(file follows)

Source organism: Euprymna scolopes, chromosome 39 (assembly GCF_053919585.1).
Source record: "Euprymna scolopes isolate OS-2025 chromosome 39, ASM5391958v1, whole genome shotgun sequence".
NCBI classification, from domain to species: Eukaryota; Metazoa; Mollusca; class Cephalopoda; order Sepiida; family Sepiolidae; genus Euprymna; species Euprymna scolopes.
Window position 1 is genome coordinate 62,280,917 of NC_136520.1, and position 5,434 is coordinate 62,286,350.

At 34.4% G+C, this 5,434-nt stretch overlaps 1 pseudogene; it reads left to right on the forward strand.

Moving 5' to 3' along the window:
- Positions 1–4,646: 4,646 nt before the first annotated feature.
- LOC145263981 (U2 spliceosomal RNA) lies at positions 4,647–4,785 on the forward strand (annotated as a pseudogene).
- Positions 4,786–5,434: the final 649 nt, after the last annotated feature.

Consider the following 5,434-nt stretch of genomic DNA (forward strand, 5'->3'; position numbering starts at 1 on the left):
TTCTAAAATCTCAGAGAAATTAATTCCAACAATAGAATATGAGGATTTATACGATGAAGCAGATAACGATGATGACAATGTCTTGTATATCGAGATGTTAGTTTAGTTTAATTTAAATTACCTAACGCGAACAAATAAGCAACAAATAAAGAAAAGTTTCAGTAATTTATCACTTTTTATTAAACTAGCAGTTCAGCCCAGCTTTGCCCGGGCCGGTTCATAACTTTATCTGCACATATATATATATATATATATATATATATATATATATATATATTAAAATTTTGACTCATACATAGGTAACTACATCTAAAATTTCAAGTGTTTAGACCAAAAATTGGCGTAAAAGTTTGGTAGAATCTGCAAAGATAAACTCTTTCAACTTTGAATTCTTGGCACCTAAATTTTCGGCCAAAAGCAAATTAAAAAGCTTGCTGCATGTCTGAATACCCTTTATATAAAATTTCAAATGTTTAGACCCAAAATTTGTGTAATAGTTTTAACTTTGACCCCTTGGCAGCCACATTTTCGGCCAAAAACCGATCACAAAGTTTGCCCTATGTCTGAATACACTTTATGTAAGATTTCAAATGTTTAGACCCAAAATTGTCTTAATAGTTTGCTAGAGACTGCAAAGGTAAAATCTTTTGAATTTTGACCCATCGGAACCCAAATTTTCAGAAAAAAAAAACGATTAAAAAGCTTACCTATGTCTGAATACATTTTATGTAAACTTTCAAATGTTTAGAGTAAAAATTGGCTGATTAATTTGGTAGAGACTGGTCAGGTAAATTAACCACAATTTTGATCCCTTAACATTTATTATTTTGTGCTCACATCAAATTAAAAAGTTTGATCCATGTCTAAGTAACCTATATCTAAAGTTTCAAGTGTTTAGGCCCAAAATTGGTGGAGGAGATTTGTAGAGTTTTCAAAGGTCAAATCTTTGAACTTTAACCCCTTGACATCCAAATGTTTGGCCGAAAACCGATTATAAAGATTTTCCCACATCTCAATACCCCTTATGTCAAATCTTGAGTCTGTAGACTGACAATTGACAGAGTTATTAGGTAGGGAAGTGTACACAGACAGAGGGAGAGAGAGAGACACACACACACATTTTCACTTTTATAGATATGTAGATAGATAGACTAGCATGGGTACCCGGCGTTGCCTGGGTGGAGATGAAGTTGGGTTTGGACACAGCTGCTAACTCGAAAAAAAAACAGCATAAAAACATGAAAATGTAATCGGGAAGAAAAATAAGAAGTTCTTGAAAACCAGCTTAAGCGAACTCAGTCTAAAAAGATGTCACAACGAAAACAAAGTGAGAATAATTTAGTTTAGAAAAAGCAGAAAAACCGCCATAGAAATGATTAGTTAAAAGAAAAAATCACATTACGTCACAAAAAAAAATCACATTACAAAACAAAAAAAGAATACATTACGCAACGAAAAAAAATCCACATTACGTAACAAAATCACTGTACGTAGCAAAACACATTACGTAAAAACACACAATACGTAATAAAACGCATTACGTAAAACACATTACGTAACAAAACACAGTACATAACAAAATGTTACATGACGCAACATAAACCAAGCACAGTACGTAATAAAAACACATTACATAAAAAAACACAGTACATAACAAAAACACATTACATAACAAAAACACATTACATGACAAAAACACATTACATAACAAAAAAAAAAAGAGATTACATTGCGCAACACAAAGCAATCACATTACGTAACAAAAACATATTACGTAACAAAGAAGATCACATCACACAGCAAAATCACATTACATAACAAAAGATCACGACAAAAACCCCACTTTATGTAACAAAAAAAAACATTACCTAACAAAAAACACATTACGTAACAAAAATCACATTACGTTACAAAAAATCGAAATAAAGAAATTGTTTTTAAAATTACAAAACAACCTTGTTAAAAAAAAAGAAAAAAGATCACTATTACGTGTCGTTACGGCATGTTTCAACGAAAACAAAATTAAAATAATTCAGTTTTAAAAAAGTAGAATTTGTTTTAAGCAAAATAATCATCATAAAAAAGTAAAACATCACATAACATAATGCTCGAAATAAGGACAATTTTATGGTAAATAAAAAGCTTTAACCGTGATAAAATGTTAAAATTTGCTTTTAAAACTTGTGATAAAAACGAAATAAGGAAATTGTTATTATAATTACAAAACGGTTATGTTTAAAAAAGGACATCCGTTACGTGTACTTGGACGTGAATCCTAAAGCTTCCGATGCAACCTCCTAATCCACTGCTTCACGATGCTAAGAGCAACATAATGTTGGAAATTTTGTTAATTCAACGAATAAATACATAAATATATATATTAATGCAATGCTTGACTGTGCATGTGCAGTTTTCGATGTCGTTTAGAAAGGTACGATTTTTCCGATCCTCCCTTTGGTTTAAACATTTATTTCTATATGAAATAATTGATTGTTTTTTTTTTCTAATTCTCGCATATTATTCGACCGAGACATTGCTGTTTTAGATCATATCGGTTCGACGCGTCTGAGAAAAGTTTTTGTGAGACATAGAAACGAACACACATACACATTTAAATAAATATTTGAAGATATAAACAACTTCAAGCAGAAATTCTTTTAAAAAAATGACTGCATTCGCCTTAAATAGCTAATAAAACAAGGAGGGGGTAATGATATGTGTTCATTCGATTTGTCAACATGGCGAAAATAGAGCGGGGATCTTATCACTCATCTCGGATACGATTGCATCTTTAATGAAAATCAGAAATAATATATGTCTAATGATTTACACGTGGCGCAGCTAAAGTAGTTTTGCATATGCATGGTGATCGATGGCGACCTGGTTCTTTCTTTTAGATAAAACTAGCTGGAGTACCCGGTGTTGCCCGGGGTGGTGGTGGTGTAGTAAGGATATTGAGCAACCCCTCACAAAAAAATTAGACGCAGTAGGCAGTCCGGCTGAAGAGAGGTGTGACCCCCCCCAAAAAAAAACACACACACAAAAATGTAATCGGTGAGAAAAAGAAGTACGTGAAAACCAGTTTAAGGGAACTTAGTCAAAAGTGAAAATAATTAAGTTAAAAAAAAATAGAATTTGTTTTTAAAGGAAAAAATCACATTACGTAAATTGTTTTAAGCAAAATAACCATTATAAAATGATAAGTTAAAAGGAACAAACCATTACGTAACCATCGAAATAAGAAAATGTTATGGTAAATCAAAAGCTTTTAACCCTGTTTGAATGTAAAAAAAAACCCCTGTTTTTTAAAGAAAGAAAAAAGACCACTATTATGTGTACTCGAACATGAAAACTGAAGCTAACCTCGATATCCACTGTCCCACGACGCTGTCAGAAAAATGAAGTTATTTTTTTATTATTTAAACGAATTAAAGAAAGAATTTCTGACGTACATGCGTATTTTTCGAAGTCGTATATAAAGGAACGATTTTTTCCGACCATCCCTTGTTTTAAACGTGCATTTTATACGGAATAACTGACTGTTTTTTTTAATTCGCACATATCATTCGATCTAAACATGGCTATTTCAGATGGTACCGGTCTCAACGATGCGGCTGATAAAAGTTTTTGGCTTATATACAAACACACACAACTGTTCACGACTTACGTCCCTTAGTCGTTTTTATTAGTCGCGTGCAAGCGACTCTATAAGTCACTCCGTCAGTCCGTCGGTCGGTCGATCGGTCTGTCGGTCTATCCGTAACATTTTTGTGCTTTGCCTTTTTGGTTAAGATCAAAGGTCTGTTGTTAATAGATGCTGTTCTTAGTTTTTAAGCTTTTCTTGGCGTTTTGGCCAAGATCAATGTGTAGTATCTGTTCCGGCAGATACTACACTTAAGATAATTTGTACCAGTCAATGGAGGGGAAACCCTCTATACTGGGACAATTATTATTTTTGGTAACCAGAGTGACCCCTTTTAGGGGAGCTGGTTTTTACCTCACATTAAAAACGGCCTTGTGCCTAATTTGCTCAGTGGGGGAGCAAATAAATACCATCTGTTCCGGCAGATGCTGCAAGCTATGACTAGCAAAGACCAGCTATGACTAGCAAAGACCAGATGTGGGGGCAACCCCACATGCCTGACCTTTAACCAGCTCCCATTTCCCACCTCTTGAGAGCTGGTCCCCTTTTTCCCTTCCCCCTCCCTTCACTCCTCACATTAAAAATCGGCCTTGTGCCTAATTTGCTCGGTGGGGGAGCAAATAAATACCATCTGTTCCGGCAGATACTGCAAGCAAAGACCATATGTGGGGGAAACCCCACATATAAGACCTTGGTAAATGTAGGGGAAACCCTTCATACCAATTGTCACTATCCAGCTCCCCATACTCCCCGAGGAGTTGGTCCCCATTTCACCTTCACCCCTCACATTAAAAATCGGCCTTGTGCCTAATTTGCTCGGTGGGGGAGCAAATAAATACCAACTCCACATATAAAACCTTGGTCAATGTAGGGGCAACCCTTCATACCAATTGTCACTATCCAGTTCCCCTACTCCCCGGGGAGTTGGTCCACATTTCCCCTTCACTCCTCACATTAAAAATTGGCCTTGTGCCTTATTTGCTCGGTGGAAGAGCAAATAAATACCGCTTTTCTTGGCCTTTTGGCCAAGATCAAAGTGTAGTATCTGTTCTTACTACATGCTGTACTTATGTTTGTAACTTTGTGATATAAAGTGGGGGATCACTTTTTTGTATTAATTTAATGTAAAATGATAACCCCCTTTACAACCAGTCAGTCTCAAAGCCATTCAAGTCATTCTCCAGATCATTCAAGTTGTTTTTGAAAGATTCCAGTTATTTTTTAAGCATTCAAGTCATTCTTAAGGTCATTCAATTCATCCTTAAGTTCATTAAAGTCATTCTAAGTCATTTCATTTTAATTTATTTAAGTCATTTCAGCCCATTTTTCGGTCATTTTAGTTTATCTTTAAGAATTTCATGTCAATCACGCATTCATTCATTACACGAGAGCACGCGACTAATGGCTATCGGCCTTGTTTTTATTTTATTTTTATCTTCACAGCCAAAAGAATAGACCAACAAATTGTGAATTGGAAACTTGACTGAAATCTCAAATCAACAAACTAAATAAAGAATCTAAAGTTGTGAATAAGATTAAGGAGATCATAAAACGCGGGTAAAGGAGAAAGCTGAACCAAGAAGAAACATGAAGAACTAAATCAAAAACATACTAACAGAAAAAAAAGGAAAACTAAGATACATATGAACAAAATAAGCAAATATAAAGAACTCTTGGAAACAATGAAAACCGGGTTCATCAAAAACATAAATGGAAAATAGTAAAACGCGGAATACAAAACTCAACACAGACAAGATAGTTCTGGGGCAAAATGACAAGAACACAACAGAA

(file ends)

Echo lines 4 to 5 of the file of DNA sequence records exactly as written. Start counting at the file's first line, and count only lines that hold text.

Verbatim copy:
Window position 1 is genome coordinate 62,280,917 of NC_136520.1, and position 5,434 is coordinate 62,286,350.

At 34.4% G+C, this 5,434-nt stretch overlaps 1 pseudogene; it reads left to right on the forward strand.